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Friday, July 28, 2017

How to look at art: Do parents kill their children's creativity?

Mary Nyambura, 14, Flying Kites School, South Kinangop
Mary Nyambura, 14, Flying Kites School, South Kinangop

Creativity is a higher form of intelligence, said Edward De Bono. A ‘master programme’ of the mind, it is ‘more important than knowledge’ said Albert Einstein. Creativity - the outside-box problem solving skill - is visual thinking. It is deeply rooted in the ability to observe, and to form, select and process mental images. Art practice advances visual thinking. Practising art is key to intelligence.

There are people who recognise art and those who marginalise it. Eight percent of people attend up to 45% of all theatre, music concerts, art exhibitions, and access art education. For those, art is a marker of normality. For those who do not recognise the values of art, art consumption is low. They find art little or no relevance to their lives, elitists or even off-putting. These people represent all social groups, not only lower classes.

Where do you stand on art, or more importantly - what do you wish for your children?

Many Kenyan parents attended the Award Ceremony of the MASK Prize creativity competition for young Africans in Nairobi recently. As the children came to the stage to receive their prizes, their parents came with them. ‘We support our children’s creativity’, they said, ‘Because art helps them to advance in school work and life’. Their passion for art was encouraging!

A world’s leading education specialist Ken Robinson said ‘schools kill creativity’. Listen to his famous TED talk, https://www.ted.com/talks/ken_robinson_says_schools_kill_creativity. Most education systems today are based on models put in place over a century ago turning out young people unprepared for the rapidly changing work and life environment of the 21st century.

Schools kill creativity. But many parents often do a better job when it comes to stifling creativity of children. Many of us fail to encourage — or even actively discourage — our children from participating in the arts, believing that art makes them ‘idle’, or out of concern for financial security, the fear they will become ‘impoverished’ artists.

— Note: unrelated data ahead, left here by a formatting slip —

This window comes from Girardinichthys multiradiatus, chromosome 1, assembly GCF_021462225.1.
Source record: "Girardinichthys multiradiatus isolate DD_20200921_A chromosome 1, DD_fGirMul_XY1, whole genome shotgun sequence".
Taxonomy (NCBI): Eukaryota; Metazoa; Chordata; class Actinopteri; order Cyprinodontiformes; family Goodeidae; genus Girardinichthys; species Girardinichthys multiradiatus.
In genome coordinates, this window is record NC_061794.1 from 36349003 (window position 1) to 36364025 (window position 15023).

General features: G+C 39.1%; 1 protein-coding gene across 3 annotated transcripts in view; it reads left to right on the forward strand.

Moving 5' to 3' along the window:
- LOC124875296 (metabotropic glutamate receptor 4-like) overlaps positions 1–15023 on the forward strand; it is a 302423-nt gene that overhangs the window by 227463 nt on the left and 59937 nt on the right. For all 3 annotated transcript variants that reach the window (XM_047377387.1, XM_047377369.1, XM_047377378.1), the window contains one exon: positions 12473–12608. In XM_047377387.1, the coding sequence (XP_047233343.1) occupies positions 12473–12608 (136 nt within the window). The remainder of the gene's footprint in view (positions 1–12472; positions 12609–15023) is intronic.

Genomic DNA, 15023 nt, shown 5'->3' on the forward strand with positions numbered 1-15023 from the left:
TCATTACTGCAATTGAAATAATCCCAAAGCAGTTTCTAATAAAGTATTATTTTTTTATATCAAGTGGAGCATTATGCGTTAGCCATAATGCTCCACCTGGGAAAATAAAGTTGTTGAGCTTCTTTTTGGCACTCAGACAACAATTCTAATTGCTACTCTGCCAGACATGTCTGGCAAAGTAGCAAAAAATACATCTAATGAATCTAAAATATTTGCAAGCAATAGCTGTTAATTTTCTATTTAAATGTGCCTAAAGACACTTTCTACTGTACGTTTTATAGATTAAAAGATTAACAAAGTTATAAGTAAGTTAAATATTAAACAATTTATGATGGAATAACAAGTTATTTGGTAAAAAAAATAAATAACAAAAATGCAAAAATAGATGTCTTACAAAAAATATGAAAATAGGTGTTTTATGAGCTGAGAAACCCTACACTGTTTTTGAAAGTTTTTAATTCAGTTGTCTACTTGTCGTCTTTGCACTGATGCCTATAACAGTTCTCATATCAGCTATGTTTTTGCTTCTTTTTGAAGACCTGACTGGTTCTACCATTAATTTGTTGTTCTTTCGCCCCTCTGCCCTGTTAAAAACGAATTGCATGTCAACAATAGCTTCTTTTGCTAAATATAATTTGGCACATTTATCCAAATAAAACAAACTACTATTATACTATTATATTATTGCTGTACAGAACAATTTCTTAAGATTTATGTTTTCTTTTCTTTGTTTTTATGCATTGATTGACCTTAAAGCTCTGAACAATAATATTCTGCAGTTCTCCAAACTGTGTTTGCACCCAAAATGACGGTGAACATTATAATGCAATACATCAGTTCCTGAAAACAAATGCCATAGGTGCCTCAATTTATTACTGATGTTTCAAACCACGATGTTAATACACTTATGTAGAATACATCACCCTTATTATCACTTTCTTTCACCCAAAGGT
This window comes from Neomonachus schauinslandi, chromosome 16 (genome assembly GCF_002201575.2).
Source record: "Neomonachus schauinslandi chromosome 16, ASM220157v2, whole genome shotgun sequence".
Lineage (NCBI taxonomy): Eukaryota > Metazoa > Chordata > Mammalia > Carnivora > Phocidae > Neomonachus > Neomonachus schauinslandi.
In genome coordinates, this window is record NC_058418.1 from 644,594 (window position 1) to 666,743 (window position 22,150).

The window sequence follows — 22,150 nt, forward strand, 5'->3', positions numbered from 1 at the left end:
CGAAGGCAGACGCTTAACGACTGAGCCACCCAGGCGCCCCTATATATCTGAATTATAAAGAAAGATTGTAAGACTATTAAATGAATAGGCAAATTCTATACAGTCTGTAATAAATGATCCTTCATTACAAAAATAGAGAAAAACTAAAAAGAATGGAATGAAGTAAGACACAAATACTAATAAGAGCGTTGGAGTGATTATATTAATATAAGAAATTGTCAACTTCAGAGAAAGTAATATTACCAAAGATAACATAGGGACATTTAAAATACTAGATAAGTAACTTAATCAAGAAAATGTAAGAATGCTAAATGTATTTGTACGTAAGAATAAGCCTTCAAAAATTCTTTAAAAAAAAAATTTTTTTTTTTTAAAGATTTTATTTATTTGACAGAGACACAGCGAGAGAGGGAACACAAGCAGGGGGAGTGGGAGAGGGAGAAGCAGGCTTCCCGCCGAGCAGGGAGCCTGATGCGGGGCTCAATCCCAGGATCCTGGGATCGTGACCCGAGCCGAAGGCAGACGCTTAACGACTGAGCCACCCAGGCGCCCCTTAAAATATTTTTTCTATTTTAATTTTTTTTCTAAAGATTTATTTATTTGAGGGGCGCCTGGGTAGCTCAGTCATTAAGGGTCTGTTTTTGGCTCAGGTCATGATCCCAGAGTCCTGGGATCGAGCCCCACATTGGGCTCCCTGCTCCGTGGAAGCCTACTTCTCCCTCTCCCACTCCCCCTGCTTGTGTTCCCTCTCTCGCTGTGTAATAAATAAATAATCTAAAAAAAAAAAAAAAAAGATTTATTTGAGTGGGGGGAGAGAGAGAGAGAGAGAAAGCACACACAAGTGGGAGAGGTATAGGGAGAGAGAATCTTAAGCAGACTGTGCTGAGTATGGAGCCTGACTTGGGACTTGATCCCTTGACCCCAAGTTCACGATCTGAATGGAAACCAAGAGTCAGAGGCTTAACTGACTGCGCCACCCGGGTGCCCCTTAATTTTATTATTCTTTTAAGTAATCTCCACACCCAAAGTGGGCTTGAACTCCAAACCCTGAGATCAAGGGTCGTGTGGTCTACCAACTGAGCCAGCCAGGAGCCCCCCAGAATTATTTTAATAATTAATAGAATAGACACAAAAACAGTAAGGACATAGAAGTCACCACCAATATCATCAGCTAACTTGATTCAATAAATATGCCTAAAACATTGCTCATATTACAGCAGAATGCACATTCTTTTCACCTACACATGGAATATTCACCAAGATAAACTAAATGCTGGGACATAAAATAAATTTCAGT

I would like to reassure those parents. Practising art makes children more intelligent and better leaders. In fact, 4 times better at academic achievements, and 3 times better at leadership. Art teaches us how to think not what to think. By breaking old thinking patterns, art helps children to attain a richer synthesis of thoughts. Creative young people are more employable. Creativity is now a top skill companies seek in employees. Academic qualifications are no longer enough.

Practising art does not make children idle or lazy. Being a creative thinker demands focus, discipline and structure. Young people involved in the arts are more resilient, persistent, confident, and motivated with positive work ethics. Doing art in school will not turn them into artists. How many of us became mathematicians for studying maths at school, writers for studying languages, or athletes for doing PE? School art education is not a vocational training. Those who will become professional artists will certainly have a higher quality of life whatever their income will be.

Uncreative, your children become ‘the illiterate of the 21st century’ badly equipped to survive or succeed. “Survival in the 21st century will be very difficult and without creativity it is not possible,” said African leading industrialist Manu Chandaria.

Make ‘art for creativity’ a major part of your children’s education. Speak to your fellow parents tomorrow. Join forces and hire an experimental artist to give your children weekly after-school creativity workshops.

Go to MASK Publications on http://mobileartschoolinkenya.org/publications.html to learn about creativity and become creativity champion.


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